|Department of Public Information • News and Media Division • New York|
Press Conference by OCHA Director of Coordination and Response Division
On Recent Visit to Afghanistan, Pakistan
The international humanitarian community faces an expanding and vastly underfunded portfolio of crises, both new and protracted, a senior United Nations humanitarian official said at a Headquarters press conference today.
“There has to be a realization […] that humanitarian needs continue to grow worldwide,” said John Ging, Director of the Coordination and Response Division in the Office for the Coordination of Humanitarian Affairs, while briefing on his recent mission to Afghanistan and Pakistan. Warning that financial assistance had not kept pace with the world’s growing humanitarian needs, he called for a “rethinking” of the way in which States provided support, particularly in respect of neglected long-standing crises.
He said that one of the main goals of the recent mission, on which he was accompanied by seven directors of emergency humanitarian aid organizations, had been to ensure that humanitarian actors continued to be “fit for purpose” as Afghanistan underwent a period of major transition. Indeed, with the imminent withdrawal of International Security Assistance Force personnel in 2014, humanitarian assistance must keep pace with the evolving security and development situation, he emphasized.
While pleased with the success of the recent Chicago and Tokyo funding conferences for the security and development aspects of the transition, Mr. Ging noted that the humanitarian side had not been represented. In fact, the $471 million appeal for humanitarian aid in Afghanistan had only received $79 million to date, he pointed out. Humanitarian funding was critical, not least because “there has to be a foundation of humanitarian stability on which to build the development that this country needs”, he stressed.
He went on to say that on the mission’s first day in Afghanistan, there had been tragic attacks on the International Organization for Migration (IOM) office in Kabul. The International Committee of the Red Cross (ICRC) compound in Jalalabad had also been attacked for the first time in 37 years. Those events demonstrated the dangerous environment in which humanitarian aid workers still operated.
Describing some of the humanitarian challenges facing Afghanistan — including food insecurity and lack of basic health care and medicine — he noted that some 535,000 Afghans were internally displaced and at least 250,000 were affected by natural disasters every year. The country had a low literacy rate at only 26 per cent — with only 12 per cent of women able to read and write — and faced a demographic bulge with about 500,000 young people entering the labour force annually.
There was a very different humanitarian situation in Pakistan, he said, with the country now undergoing a successful democratic handover of power that had generated both optimism and high expectations. In addition, development workers were helping to build preparedness for and resilience against the type of natural disasters that had ravaged Pakistan in recent years. However, he warned that “there is still a huge vulnerability”, particularly as the monsoon approached. Indeed, as the country headed into the rainy season, the humanitarian community might soon be called upon to respond to more flooding, he pointed out.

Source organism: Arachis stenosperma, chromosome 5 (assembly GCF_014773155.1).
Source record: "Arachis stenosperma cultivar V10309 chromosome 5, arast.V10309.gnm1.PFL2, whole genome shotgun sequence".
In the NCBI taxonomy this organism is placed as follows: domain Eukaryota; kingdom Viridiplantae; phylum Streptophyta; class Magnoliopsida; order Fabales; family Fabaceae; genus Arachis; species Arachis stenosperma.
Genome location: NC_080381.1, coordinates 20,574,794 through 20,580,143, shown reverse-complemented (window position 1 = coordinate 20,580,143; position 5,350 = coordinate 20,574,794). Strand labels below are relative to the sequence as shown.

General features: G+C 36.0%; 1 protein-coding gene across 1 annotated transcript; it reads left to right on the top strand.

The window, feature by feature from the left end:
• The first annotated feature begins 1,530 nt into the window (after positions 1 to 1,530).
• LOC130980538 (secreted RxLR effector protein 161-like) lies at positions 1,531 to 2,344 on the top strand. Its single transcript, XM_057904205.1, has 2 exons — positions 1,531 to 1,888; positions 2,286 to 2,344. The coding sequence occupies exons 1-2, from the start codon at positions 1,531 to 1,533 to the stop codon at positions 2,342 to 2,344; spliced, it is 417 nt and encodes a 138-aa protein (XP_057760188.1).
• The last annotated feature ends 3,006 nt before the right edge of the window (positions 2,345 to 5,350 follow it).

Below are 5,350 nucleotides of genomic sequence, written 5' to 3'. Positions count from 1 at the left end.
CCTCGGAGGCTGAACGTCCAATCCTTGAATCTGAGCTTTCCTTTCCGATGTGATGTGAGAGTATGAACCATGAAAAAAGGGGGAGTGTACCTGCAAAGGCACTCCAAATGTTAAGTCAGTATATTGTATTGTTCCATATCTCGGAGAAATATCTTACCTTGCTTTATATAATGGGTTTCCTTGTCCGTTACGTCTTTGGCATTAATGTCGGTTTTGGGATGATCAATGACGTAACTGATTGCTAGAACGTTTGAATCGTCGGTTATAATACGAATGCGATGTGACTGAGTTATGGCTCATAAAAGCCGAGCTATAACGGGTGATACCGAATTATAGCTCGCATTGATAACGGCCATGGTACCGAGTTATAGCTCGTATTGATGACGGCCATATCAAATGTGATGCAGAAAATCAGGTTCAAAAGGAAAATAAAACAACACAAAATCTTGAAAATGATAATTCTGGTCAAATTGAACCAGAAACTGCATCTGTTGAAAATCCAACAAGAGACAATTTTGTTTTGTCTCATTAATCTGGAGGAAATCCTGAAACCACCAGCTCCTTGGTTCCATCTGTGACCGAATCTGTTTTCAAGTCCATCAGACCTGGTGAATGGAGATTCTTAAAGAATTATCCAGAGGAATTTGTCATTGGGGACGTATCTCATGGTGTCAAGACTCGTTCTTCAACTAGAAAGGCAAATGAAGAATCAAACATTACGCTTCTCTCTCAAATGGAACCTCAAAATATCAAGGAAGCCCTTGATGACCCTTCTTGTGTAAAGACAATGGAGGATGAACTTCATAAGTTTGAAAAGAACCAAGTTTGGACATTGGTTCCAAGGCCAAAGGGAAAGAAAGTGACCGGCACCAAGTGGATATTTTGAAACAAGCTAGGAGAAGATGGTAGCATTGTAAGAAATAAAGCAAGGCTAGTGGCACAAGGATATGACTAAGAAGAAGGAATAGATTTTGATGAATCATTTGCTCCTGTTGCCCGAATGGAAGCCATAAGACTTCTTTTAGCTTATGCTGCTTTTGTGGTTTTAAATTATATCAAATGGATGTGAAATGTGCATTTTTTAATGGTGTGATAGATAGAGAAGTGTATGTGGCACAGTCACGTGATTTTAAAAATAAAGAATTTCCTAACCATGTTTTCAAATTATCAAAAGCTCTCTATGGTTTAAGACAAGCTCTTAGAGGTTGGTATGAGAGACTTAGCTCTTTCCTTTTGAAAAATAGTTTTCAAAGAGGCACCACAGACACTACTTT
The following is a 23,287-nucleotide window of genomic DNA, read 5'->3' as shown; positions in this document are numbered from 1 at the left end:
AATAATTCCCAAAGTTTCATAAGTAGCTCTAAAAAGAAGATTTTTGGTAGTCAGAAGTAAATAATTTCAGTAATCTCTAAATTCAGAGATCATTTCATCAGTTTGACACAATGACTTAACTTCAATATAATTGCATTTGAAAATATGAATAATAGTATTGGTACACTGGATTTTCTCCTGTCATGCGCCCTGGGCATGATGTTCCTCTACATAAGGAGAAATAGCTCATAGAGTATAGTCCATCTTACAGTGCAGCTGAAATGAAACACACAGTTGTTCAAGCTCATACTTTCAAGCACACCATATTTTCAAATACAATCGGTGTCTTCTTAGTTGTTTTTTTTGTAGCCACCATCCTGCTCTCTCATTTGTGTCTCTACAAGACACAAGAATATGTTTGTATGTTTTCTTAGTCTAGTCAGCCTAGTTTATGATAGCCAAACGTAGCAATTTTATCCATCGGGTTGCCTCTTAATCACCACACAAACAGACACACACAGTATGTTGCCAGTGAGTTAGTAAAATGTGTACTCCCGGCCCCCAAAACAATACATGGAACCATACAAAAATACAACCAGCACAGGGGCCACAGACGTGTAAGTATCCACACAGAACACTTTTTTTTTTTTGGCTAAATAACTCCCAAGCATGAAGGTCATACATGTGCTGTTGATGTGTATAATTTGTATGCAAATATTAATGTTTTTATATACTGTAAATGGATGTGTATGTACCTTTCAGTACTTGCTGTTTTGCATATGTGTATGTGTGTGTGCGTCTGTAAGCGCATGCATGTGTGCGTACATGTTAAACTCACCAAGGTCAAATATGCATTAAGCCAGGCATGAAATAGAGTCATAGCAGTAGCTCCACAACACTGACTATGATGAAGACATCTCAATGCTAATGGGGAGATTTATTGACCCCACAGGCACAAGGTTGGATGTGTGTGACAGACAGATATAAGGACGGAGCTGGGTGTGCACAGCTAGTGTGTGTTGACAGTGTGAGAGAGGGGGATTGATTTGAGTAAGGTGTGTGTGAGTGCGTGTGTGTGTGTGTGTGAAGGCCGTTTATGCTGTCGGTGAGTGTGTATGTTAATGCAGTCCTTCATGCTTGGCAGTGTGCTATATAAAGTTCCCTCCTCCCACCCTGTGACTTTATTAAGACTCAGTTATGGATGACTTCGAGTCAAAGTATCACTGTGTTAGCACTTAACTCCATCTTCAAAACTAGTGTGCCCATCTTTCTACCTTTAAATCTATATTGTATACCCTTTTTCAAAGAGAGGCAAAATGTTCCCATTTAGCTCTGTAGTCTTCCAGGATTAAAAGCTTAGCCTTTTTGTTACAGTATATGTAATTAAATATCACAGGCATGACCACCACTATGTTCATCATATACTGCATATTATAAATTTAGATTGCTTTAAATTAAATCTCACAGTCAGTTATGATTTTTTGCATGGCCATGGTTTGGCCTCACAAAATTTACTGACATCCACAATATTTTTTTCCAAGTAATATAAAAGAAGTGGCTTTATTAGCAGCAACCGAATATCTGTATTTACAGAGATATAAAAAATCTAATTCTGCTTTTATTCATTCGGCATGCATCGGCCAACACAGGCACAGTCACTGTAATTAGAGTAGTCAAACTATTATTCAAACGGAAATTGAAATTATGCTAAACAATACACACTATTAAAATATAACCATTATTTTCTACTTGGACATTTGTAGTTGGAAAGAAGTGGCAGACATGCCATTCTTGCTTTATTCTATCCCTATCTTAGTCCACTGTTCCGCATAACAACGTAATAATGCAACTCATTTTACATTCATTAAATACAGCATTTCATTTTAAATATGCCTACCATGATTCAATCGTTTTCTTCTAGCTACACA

The question was again one of funding, he continued, noting that there had been an alarming drop in international support to Pakistan. The humanitarian appeal launched during the severe floods of 2010 had been 70 per cent funded, but that number had dropped to 29 per cent by 2012. There was frustration among aid workers at not being able to deliver, he said, underlining the need to raise Pakistan’s profile among donors.
Mr. Ging also responded to a number of questions from correspondents, including one who asked about activities to increase funding for protracted emergencies like those in Afghanistan and Pakistan. Mr. Ging replied that new, high-profile crises, such as those in Mali and Syria, received the “lion’s share” of assistance, and the pot of money assigned was simply not sufficient to meet the needs of all crises around the world. In fact, new crises required the allocation of new money, in addition to funding for protracted emergencies. More Member States must begin to shoulder that burden as it had sadly fallen on just a few countries for too long, he said, warning that their tax payers had limited tolerance and could not be relied upon forever.
Asked about the status of refugees from Syria, and how they affected the humanitarian conditions of neighbouring countries, he acknowledged that their return was not yet possible as the crisis was still raging. The large number of refugees was having a destabilizing effect on neighbouring States, in addition to posing a huge economic burden. While commending Syria’s neighbours for keeping their borders open to refugees, he stressed: “We in the international community need to share in that burden,” in particular by helping to finance basic services in those countries.
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